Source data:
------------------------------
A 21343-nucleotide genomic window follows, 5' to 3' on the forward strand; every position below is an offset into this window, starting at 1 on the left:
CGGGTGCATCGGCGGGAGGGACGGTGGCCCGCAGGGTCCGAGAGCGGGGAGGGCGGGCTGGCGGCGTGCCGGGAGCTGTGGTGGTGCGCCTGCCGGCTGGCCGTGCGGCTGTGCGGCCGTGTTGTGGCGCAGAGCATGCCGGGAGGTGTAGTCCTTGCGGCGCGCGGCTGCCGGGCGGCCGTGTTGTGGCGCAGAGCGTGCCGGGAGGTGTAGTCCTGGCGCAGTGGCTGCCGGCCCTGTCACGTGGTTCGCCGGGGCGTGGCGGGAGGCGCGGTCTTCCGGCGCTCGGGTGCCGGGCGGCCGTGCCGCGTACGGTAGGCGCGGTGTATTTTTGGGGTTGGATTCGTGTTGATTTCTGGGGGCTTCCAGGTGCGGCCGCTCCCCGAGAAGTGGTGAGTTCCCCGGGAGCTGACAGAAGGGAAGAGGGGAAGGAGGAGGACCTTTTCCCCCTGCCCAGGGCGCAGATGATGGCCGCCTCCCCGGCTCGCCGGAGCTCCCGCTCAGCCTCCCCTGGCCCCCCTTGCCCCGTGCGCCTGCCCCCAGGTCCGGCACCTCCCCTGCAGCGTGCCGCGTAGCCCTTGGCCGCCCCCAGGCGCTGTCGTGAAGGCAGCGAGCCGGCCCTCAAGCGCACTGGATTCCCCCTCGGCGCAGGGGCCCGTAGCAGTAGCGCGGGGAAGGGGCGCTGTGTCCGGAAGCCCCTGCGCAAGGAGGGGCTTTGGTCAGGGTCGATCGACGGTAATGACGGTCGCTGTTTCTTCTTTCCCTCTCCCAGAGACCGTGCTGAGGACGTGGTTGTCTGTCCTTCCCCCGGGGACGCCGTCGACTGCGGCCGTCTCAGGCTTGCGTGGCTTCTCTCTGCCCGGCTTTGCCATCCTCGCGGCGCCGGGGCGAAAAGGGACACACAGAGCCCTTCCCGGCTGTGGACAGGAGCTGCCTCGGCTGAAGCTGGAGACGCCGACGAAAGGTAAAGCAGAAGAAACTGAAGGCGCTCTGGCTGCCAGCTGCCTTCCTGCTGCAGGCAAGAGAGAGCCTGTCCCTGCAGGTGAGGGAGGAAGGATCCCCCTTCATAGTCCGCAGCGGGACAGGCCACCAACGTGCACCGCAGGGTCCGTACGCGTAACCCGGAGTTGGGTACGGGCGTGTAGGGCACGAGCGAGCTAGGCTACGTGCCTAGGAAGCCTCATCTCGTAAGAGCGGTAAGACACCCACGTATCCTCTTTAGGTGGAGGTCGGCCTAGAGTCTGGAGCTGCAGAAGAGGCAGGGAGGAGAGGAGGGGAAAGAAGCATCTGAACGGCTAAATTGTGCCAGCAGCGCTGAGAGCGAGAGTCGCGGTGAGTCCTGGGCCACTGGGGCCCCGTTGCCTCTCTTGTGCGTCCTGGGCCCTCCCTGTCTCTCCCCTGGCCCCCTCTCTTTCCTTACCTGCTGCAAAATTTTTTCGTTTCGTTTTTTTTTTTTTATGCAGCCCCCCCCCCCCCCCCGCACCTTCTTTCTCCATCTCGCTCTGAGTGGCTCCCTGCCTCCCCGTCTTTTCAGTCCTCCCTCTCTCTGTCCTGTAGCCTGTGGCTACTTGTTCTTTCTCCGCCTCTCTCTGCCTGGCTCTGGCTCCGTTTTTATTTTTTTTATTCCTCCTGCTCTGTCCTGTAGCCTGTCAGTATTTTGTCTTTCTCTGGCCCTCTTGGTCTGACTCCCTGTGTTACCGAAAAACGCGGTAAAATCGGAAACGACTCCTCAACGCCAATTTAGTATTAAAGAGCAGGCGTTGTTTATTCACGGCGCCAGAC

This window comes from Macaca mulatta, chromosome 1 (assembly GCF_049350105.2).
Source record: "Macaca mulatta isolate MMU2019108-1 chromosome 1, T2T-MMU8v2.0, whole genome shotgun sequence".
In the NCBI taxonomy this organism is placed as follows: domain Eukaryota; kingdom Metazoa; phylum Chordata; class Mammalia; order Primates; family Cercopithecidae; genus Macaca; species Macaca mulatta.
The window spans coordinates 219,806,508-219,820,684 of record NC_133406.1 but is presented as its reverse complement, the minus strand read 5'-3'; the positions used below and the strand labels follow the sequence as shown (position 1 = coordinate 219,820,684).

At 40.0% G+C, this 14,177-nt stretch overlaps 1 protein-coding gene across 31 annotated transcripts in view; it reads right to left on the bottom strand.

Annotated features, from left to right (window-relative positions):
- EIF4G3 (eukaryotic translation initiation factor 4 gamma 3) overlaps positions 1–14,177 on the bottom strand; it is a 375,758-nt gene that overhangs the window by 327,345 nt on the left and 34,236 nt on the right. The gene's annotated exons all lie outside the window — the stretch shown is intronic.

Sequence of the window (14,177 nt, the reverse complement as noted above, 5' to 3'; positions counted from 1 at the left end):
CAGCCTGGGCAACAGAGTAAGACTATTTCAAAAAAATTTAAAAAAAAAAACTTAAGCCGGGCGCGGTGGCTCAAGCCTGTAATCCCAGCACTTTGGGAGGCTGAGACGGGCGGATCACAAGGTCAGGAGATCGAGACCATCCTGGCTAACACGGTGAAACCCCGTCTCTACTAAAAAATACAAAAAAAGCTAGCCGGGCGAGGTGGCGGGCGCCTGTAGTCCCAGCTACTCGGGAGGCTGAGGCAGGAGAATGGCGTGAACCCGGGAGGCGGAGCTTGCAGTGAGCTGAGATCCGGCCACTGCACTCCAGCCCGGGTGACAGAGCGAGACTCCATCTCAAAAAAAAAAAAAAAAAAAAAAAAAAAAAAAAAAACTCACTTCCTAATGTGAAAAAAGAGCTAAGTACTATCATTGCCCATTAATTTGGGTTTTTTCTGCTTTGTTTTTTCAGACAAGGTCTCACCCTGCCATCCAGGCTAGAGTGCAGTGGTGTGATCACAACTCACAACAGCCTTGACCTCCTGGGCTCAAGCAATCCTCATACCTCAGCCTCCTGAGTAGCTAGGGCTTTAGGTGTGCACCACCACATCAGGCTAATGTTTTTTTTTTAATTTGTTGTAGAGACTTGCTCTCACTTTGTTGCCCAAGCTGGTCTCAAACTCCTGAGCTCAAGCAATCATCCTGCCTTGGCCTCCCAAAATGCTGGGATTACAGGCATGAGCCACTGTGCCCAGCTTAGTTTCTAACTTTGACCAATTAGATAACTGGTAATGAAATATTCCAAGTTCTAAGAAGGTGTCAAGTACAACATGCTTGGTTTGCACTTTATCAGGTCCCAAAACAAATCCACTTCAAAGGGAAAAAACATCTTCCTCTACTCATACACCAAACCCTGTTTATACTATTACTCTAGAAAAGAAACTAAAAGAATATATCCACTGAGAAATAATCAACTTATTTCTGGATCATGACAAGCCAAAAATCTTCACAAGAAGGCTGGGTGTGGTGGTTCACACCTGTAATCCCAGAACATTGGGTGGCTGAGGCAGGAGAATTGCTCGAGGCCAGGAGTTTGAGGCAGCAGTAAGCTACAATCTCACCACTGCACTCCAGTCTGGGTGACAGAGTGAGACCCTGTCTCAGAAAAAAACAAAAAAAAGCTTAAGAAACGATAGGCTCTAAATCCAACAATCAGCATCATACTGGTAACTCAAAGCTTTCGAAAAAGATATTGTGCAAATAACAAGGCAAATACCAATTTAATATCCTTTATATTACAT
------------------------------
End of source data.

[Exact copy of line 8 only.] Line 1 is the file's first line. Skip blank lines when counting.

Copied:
Annotated features, from left to right (window-relative positions):